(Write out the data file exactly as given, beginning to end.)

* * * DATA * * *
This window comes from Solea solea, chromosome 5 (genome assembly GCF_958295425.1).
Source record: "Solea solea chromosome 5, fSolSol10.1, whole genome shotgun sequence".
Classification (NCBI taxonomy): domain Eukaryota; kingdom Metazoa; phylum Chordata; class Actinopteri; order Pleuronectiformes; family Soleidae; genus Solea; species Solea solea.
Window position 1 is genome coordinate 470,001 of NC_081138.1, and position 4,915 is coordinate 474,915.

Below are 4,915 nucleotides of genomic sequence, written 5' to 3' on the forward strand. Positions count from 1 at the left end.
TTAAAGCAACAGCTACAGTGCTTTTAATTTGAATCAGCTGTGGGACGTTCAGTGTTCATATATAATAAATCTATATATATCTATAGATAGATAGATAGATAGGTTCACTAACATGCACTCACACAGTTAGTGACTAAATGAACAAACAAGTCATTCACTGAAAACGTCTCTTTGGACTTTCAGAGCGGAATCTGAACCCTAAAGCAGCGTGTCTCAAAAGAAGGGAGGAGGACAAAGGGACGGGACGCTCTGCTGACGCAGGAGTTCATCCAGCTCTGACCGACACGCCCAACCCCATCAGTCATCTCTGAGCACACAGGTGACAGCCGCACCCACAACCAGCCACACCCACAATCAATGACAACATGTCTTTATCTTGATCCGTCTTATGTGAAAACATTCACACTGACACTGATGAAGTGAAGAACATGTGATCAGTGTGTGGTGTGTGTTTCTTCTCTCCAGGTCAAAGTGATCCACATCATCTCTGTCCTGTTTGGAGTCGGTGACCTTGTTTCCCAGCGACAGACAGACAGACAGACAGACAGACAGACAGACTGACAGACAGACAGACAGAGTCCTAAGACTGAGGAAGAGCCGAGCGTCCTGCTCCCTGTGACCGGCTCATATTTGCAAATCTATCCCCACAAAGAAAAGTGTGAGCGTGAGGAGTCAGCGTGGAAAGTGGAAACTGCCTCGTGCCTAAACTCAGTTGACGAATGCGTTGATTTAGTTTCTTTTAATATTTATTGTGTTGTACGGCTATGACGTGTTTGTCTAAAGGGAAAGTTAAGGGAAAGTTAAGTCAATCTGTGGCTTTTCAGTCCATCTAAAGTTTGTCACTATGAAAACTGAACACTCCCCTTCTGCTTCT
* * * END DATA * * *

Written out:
This window comes from Solea solea, chromosome 5 (genome assembly GCF_958295425.1).
Source record: "Solea solea chromosome 5, fSolSol10.1, whole genome shotgun sequence".
Classification (NCBI taxonomy): domain Eukaryota; kingdom Metazoa; phylum Chordata; class Actinopteri; order Pleuronectiformes; family Soleidae; genus Solea; species Solea solea.
Window position 1 is genome coordinate 470,001 of NC_081138.1, and position 4,915 is coordinate 474,915.

Below are 4,915 nucleotides of genomic sequence, written 5' to 3' on the forward strand. Positions count from 1 at the left end.
TTAAAGCAACAGCTACAGTGCTTTTAATTTGAATCAGCTGTGGGACGTTCAGTGTTCATATATAATAAATCTATATATATCTATAGATAGATAGATAGATAGGTTCACTAACATGCACTCACACAGTTAGTGACTAAATGAACAAACAAGTCATTCACTGAAAACGTCTCTTTGGACTTTCAGAGCGGAATCTGAACCCTAAAGCAGCGTGTCTCAAAAGAAGGGAGGAGGACAAAGGGACGGGACGCTCTGCTGACGCAGGAGTTCATCCAGCTCTGACCGACACGCCCAACCCCATCAGTCATCTCTGAGCACACAGGTGACAGCCGCACCCACAACCAGCCACACCCACAATCAATGACAACATGTCTTTATCTTGATCCGTCTTATGTGAAAACATTCACACTGACACTGATGAAGTGAAGAACATGTGATCAGTGTGTGGTGTGTGTTTCTTCTCTCCAGGTCAAAGTGATCCACATCATCTCTGTCCTGTTTGGAGTCGGTGACCTTGTTTCCCAGCGACAGACAGACAGACAGACAGACAGACAGACAGACTGACAGACAGACAGACAGAGTCCTAAGACTGAGGAAGAGCCGAGCGTCCTGCTCCCTGTGACCGGCTCATATTTGCAAATCTATCCCCACAAAGAAAAGTGTGAGCGTGAGGAGTCAGCGTGGAAAGTGGAAACTGCCTCGTGCCTAAACTCAGTTGACGAATGCGTTGATTTAGTTTCTTTTAATATTTATTGTGTTGTACGGCTATGACGTGTTTGTCTAAAGGGAAAGTTAAGGGAAAGTTAAGTCAATCTGTGGCTTTTCAGTCCATCTAAAGTTTGTCACTATGAAAACTGAACACTCCCCTTCTGCTTCT